6/19/10: Nile River, Egypt
I’ve never been hotter than I was today. I was taking a short nap on the top deck of our boat, and I woke up to find half of me had turned into a puddle that not even my beach towel could soak up. There was actually sweat accumulating on the towel to the point where you could float a rubber ducky on top of it. Here’s what Zhou had to say about it as we walked to the Kom Ombo Temple at 2:30 in the afternoon.
Z: “I’m melting.”
Z: “No seriously, I am.”
Z: “If you touch me you will spontaneously combust.”
Z: “DON’T touch me!”
Z: “I hate you, sun.”
Z: “I hate you too, breeze. You’re hot, you’re evil and you’re conniving and I hate you.”
Z: “I think my sweat is boiling.”
Z: “I think my toes are about to fall off.”
Z: “I can’t believe you talked me in to coming out here.”
Z: “Don’t take any pictures of me unless you want to die.”
And really, I couldn’t blame her. The temperature was higher than Ricky Williams on a Saturday night. It was so hot that the shade offered no reprieve. The heat had infiltrated everywhere – it wasn’t just the direct rays from the sun that would get you. If being out in the sun was like being in an oven, then being in the shade was like being in the same oven with an umbrella over you. I estimated the temperature to be 924 degrees. At that point you don’t even need to qualify it with Fahrenheit or Celsius.
Usually when you walk into a cool room after being out in the heat, the cool air feels even colder. It could be normal room temperature, but it feels like a refrigerator from Heaven. Yeah, that’s a good feeling, one that we weren’t able to enjoy. We stayed out looking at the temple for about half an hour, but when we walked back into our room with the AC on full, and we still felt like we were being microwaved by the Egyptian god of heat. Here’s my theory:
In a normal summer heat, only your skin gets hot. It makes you sweat and want to eat ice cream, but it is only a surface heat. And surface heat is easily removed by a good air conditioner. In Egypt though, the heat actually penetrates deep into your body. It seeps in through your pores and warms everything. I bet if I gave blood after coming in from the outside that it would have melted the donor bag. No air conditioner on Earth can cool down a heat like that. The only remedy is time. If you’re an M&M, normal summer heat is your hand. You don’t melt because you’ve got that colorful outer shell. But Egypt summer heat is your mouth. You become this gooey, chocolatey (delicious) mess, heated through and through.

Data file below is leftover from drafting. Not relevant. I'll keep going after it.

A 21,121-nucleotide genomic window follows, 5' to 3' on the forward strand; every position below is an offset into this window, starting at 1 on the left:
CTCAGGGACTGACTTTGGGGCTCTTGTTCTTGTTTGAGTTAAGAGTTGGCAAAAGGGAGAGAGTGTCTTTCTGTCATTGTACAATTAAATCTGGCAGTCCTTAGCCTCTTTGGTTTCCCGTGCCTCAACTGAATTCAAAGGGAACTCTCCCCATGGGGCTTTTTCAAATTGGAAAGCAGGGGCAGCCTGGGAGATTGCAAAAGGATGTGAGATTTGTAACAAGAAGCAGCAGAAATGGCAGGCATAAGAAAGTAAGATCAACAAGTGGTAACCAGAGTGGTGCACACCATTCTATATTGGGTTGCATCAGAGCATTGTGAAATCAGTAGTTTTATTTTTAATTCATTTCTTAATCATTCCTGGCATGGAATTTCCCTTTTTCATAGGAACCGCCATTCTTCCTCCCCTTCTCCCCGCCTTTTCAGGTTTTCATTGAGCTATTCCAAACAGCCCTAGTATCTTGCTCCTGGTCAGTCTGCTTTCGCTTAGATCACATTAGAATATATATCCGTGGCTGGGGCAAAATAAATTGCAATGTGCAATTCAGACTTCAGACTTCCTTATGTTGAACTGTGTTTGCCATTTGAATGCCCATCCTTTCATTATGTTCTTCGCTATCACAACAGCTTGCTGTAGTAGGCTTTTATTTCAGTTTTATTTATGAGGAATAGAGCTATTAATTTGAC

You know how Zhou said her toes were about to fall off? She wasn’t exaggerating – my toes felt like they were going to fall off too. I often looked down to make sure they were still there. At one point I was pretty sure that the devil had taken all ten toes and replaced them with burning coals, and then replaced the burning coals with balls of fire.
The weird thing is, I loved it. That’s why I went up on the deck after we had returned from the temple. I even convinced Zhou to come up and join me in the pool (yes, the same Zhou who had threatened my death earlier). Just as I loved the fact that it was snowing for the two days before we reached the Thorong La Pass in Nepal, I loved the heat here. It really gives me a feeling of authenticity, like I’m experiencing the real Nepal, the real Egypt.
We’re still heading further south toward the Equator, so heat, I’m ready for you. And audience, I’ll leave you with some pictures of the two temples we saw today.
Pictures of the Day: Of all possible times for a camera to run out of battery, mine did during Zhou’s Nubian dancing tonight. Yes, she was invited up during the show to dance with a stick balanced on her head with the guy below, and I didn’t get any pictures of it.